I haven't seen the video but I feel very sorry for the young lady in question. She's probably about the same age as the daughters of a few of us on here. She didn't choose herself for the right to represent Singapore.
She was selected by - as some have suggested- those who should know better. Any euphoria she was feeling after being chosen has no doubt been completely negated by feelings of embarrassment- and possibly shock- at the public outcry that has occurred since she 'opened her mouth'. And yet I agree that a certain level of correct English should be part of the pre-requisite governing rules of such a competition....the whole scenario is unpleasant to say the least.
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Postby jpatokal » Tue, 22 Sep 2009 10:51 pm

ozchick wrote:I haven't seen the video but I feel very sorry for the young lady in question. She's probably about the same age as the daughters of a few of us on here. She didn't choose herself for the right to represent Singapore.

Huh? She voluntarily joined in the competition, and public speaking is obviously one of the things the contestants need to do.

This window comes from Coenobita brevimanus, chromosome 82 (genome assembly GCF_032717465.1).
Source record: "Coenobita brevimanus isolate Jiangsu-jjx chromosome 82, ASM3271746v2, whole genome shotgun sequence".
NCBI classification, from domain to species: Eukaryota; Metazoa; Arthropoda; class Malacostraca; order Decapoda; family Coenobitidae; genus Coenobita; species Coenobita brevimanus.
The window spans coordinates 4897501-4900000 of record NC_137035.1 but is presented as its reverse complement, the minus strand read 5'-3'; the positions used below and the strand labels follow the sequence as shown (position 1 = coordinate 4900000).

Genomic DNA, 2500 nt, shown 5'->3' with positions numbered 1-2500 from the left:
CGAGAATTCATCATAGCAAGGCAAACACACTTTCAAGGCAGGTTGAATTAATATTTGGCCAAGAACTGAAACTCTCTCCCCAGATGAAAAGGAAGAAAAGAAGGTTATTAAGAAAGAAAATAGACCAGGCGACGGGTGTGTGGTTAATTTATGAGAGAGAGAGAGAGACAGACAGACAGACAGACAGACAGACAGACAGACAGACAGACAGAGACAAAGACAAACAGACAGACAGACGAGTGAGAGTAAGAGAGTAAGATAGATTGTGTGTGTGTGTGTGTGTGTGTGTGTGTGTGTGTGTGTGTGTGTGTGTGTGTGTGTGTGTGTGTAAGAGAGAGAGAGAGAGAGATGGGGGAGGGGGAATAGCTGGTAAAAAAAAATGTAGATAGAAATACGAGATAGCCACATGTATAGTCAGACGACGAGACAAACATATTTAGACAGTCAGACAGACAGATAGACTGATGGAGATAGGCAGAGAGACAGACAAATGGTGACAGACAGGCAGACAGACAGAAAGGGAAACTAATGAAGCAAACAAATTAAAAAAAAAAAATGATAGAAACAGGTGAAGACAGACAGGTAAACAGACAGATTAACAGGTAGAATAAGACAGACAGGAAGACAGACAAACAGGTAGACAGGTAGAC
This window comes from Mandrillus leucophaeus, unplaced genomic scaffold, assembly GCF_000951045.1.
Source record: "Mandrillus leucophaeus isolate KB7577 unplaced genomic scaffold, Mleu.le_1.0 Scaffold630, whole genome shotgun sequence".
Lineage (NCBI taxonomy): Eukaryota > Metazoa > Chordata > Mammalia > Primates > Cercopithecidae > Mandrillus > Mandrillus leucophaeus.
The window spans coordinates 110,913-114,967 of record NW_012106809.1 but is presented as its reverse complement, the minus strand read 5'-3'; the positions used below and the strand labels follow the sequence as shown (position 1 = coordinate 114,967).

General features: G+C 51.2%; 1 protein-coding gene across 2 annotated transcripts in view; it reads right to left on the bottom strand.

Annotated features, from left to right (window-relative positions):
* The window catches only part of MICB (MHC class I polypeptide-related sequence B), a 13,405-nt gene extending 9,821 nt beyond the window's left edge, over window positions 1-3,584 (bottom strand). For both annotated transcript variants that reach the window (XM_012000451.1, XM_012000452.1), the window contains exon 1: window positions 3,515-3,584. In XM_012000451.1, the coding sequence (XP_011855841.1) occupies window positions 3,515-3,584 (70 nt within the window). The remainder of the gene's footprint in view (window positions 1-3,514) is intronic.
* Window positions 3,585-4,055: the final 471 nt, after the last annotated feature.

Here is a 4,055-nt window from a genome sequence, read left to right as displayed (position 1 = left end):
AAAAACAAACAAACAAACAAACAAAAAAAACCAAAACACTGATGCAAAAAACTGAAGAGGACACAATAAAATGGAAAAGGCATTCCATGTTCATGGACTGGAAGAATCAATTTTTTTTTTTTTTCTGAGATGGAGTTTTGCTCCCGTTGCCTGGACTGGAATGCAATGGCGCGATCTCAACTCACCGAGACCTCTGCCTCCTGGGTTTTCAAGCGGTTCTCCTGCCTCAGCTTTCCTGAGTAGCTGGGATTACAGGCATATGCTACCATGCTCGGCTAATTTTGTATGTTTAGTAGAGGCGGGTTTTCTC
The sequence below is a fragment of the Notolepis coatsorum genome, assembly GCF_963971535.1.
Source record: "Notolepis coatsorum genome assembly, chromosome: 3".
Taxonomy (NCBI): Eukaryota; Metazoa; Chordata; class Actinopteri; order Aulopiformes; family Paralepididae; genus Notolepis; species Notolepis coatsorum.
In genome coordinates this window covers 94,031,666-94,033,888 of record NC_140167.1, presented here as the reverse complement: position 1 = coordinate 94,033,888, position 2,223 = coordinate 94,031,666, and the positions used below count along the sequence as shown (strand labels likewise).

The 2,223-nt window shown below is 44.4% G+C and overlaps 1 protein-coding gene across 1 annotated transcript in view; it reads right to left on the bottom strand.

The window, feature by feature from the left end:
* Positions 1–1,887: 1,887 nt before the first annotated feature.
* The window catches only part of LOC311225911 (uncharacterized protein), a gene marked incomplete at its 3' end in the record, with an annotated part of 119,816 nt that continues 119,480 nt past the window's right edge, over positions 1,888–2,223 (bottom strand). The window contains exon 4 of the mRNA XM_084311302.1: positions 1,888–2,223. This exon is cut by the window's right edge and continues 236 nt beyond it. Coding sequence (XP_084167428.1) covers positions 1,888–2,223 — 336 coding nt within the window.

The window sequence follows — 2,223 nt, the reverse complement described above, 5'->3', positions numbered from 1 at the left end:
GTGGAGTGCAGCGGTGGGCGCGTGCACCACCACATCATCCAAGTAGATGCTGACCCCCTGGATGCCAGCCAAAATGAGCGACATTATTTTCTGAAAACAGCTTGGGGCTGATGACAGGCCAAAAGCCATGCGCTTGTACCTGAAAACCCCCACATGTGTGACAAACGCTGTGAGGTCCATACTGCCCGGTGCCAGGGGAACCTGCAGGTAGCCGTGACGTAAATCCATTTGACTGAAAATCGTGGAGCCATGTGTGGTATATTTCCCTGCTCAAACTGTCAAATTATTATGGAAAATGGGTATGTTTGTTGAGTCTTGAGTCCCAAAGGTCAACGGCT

And yet I agree that a certain level of correct English should be part of the pre-requisite governing rules of such a competition....the whole scenario is unpleasant to say the least.

Bah humbug. I find this whole Singlish-bashing attitude distasteful: it's Singapore's native language, people should have pride in it. If you're a model getting interviewed on vital topics like "what is your personal style" or "what do you wear when you're feeling naughty", why not speak Singlish and connect with your audience?
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Postby sundaymorningstaple » Tue, 22 Sep 2009 11:46 pm

I don't think Singlish is Singapore's native language. Nor is it the language of government either.

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Postby ozchick » Wed, 23 Sep 2009 6:59 pm

jpatokal wrote:Huh? She voluntarily joined in the competition, and public speaking is obviously one of the things the contestants need to do.


I find this whole Singlish-bashing attitude distasteful: it's Singapore's native language, people should have pride in it. If you're a model getting interviewed on vital topics like "what is your personal style" or "what do you wear when you're feeling naughty", why not speak Singlish and connect with your audience?


Yeah but she may not have seen herself in such a 'bad light' with regard to her English. The social setting for her life's experiences probably didn't facilitate this.
I think Singlish is cute actually. I really like it and it has charm for sure. But on the world stage one just can't get away with that. I've missed out on jobs because I have an Aussie accent. That's life. One can try to change or accept the situation as it is.